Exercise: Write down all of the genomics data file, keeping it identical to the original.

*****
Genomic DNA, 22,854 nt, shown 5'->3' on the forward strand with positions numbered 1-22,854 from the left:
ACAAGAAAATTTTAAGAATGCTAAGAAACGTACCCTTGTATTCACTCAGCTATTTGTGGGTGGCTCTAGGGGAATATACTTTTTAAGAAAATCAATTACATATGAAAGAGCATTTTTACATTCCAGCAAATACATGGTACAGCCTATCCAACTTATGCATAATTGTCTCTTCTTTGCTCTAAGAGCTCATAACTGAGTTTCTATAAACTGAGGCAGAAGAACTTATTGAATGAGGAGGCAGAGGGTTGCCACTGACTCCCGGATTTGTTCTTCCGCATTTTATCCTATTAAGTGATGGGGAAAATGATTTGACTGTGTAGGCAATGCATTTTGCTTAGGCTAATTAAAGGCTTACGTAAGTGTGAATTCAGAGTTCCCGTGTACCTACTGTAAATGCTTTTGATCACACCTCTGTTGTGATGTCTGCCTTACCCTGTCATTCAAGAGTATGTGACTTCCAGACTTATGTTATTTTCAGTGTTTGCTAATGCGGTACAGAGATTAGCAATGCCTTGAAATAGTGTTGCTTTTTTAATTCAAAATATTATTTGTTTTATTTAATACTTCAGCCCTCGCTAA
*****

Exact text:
Genomic DNA, 22,854 nt, shown 5'->3' on the forward strand with positions numbered 1-22,854 from the left:
ACAAGAAAATTTTAAGAATGCTAAGAAACGTACCCTTGTATTCACTCAGCTATTTGTGGGTGGCTCTAGGGGAATATACTTTTTAAGAAAATCAATTACATATGAAAGAGCATTTTTACATTCCAGCAAATACATGGTACAGCCTATCCAACTTATGCATAATTGTCTCTTCTTTGCTCTAAGAGCTCATAACTGAGTTTCTATAAACTGAGGCAGAAGAACTTATTGAATGAGGAGGCAGAGGGTTGCCACTGACTCCCGGATTTGTTCTTCCGCATTTTATCCTATTAAGTGATGGGGAAAATGATTTGACTGTGTAGGCAATGCATTTTGCTTAGGCTAATTAAAGGCTTACGTAAGTGTGAATTCAGAGTTCCCGTGTACCTACTGTAAATGCTTTTGATCACACCTCTGTTGTGATGTCTGCCTTACCCTGTCATTCAAGAGTATGTGACTTCCAGACTTATGTTATTTTCAGTGTTTGCTAATGCGGTACAGAGATTAGCAATGCCTTGAAATAGTGTTGCTTTTTTAATTCAAAATATTATTTGTTTTATTTAATACTTCAGCCCTCGCTAA